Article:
Occupy Frederick's weeklong stint camping along Carroll Creek in downtown Frederick ended as planned Saturday, according to participants Andrew Vache and Malgorzata Schmidt.
The idea for the temporary encampment, Vache said, was to announce the group's presence in the area and reach out to residents concerning issues that affect people on a local level.
"It all went according to plan," he said.
Staying longer could have caused the group to lose momentum, or be perceived as an annoyance, he said.
"We hope to continue in Frederick, and we just want people to know we're here," Vache said.
Issues of foreclosure were an important focus of the weeklong encampment, he said.
On Saturday, a group of about 50 people rallied in Frederick and then marched through some of Frederick's neighborhoods, he said. They spoke with residents and handed out copies of a zine they published which gives individual perspectives on the movement.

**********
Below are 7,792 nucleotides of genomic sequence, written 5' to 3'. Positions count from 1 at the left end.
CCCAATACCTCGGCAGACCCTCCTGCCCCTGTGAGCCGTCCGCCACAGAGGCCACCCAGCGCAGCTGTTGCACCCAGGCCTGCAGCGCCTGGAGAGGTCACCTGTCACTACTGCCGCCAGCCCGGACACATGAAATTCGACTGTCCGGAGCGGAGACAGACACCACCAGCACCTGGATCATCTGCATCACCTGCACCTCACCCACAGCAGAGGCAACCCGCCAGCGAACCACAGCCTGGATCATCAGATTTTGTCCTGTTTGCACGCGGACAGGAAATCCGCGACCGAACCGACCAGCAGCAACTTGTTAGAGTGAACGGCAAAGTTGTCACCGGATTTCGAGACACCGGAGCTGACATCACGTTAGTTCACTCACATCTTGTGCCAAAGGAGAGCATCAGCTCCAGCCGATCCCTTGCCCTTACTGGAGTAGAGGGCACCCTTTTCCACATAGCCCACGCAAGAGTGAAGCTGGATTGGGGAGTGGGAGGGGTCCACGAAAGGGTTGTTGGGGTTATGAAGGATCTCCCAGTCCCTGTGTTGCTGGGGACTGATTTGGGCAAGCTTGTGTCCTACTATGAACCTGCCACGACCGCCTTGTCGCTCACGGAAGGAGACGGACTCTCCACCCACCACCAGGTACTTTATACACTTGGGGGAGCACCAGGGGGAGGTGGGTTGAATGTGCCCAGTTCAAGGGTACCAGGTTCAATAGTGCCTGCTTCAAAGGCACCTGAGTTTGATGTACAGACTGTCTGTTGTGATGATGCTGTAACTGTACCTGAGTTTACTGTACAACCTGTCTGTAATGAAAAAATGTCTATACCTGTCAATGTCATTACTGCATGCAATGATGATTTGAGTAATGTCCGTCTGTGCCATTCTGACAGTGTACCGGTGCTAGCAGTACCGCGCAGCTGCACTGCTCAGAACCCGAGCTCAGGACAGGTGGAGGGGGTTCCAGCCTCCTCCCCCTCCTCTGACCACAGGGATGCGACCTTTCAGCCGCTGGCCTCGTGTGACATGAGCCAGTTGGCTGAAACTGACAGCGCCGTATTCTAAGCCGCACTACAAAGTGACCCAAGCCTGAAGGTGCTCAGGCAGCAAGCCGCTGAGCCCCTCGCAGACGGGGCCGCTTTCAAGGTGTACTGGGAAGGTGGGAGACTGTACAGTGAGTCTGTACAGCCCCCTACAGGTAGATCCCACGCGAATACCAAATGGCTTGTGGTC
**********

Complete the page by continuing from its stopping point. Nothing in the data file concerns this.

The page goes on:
What often happens in Frederick protests, Vache said, is that people wind up gathering downtown in an attempt to get the attention of people driving by.
This time, organizers really wanted to get out into Frederick's working class neighborhoods to show they are in solidarity with the people who reside there, he said.
"People seemed very supportive," he said.
Occupy Frederick's next move will be to hold a daylong foreclosure support workshop Saturday at the Hillcrest Community Center, he said. Lawyers will be on hand to offer their advice. The event, which will be held from 9 a.m. to 7 p.m., is free to the public.
The Hillcrest Community Center is located at 1150 Orchard Terrace in Frederick.